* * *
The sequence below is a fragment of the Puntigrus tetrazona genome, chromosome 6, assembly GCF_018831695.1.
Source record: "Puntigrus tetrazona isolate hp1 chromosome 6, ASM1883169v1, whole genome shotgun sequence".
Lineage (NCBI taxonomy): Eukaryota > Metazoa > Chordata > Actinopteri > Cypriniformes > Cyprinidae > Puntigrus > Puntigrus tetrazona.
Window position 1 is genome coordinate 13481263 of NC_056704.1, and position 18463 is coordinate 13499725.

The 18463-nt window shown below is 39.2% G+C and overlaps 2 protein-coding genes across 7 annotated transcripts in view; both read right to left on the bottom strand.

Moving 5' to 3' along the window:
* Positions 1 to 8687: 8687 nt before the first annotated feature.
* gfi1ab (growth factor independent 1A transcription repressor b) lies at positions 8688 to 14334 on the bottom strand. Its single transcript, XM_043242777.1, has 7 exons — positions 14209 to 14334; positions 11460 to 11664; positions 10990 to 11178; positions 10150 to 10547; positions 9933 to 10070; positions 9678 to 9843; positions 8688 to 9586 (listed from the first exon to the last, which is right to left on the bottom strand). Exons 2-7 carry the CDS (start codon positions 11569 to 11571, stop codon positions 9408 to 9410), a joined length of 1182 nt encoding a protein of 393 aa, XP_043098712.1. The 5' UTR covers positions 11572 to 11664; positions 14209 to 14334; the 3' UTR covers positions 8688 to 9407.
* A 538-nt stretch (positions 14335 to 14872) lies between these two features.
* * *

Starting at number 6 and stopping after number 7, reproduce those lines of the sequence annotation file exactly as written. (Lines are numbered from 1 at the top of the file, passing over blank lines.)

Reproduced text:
Moving 5' to 3' along the window:
* Positions 1 to 8687: 8687 nt before the first annotated feature.